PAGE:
In May 2011, following in the footsteps of the movement of the indignados and the occupation of Syntagma Square, there was a second wave of assemblies in Athens. In our neighborhood, militants from one part of the radical left called for the creation of another assembly in which we also participated. Soon, however, major differences arose among us. If you want to create a space for dialogue with people who act in a paternalistic and condescending way, like leaders, you will necessarily have conflicts. During this period the assemblies were inundated with demands such as a proposal to nationalize the Bank of Greece. People who wanted an open debate soon lost interest and this second wave did not last very long. The assemblies controlled by the leftists could not, or did not want to, propose concrete demands concerning health, education or food security. In short, they did not try to promote another way of life, beyond the capitalist system which is collapsing all around us. Do we need to nationalize the Bank? This is not the correct question, in my view. A third wave of assemblies took place when the State implemented a special extra tax on everyone’s electricity bills: “those who do not pay the tax, will have their electricity cut off”. The tax and the attempts to fight against it have accentuated the differences between the assemblies. Some of them were composed of people who were concerned about having their electricity cut off and simply asked the more politically active participants to solve the problem for them. Some accepted this role, although this implied the abandonment of horizontal organization in favor of the logic of delegation.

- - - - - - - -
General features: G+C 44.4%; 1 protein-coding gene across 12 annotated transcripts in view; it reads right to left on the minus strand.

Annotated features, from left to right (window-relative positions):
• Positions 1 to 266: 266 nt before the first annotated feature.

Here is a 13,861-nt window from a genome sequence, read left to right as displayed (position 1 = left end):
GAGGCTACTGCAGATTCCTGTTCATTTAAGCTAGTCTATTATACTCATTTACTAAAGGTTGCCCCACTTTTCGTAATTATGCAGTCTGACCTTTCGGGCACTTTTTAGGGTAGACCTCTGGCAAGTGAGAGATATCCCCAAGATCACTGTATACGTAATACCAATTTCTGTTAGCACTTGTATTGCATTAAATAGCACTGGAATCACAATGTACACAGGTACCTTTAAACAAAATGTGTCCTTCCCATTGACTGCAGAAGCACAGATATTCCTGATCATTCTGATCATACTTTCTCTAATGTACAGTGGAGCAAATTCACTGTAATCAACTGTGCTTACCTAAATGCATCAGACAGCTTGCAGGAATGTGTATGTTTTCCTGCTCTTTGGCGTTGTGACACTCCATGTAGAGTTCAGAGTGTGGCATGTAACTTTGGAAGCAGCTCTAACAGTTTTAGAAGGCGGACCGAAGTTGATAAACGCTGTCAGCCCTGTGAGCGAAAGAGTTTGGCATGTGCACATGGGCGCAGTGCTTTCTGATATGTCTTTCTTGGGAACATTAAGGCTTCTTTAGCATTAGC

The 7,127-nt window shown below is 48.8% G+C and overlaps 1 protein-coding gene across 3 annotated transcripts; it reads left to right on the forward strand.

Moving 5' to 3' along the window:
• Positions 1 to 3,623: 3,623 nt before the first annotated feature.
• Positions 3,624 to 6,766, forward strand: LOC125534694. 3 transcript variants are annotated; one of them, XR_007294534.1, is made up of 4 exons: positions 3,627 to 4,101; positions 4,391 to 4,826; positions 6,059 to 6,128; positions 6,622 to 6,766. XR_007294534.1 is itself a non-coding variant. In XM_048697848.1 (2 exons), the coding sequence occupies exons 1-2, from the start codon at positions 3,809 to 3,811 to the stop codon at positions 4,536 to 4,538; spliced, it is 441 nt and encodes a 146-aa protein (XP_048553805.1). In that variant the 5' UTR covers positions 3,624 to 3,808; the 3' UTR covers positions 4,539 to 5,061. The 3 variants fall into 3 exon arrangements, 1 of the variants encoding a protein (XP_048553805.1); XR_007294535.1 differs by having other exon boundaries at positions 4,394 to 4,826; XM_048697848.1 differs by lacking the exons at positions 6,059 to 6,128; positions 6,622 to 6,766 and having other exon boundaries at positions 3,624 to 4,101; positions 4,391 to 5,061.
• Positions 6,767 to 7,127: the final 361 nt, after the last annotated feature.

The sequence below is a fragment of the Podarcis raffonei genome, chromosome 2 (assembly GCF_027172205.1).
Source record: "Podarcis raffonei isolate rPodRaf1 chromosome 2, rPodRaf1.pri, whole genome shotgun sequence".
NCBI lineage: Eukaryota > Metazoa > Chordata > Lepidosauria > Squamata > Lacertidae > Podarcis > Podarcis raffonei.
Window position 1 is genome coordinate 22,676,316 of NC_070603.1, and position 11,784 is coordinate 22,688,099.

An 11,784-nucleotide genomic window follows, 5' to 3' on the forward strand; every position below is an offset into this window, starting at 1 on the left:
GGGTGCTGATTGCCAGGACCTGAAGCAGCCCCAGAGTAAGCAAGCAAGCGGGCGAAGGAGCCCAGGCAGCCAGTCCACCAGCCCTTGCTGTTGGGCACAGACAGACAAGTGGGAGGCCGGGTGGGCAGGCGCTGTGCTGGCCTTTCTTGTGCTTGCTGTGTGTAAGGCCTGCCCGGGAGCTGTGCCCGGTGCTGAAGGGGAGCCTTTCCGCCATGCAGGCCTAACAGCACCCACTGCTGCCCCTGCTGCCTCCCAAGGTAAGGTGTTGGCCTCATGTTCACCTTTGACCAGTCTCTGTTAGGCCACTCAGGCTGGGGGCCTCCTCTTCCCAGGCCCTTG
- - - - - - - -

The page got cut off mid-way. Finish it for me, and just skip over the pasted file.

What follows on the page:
Our assembly also issued an appeal to organize around the issue of these special taxes. It is very dynamic and is actually quite radical: our neighborhoods do not have to undergo electricity cut-offs, whether because of non-payment of the tax or for any other reason. For us, electricity is a vital good.

The assembly went to the tax offices and forced the company that was contracted to implement the electricity cut-offs to leave the neighborhood. Later, we went to the local headquarters of the electricity company to cut off its electricity. Today, we have established neighborhood patrols to prevent the technicians from the electric company from cutting off our electricity. At the present time, along with the antifascist struggle, this is the main fight that the assemblies are waging.

Can you tell us about the movements that have influenced you?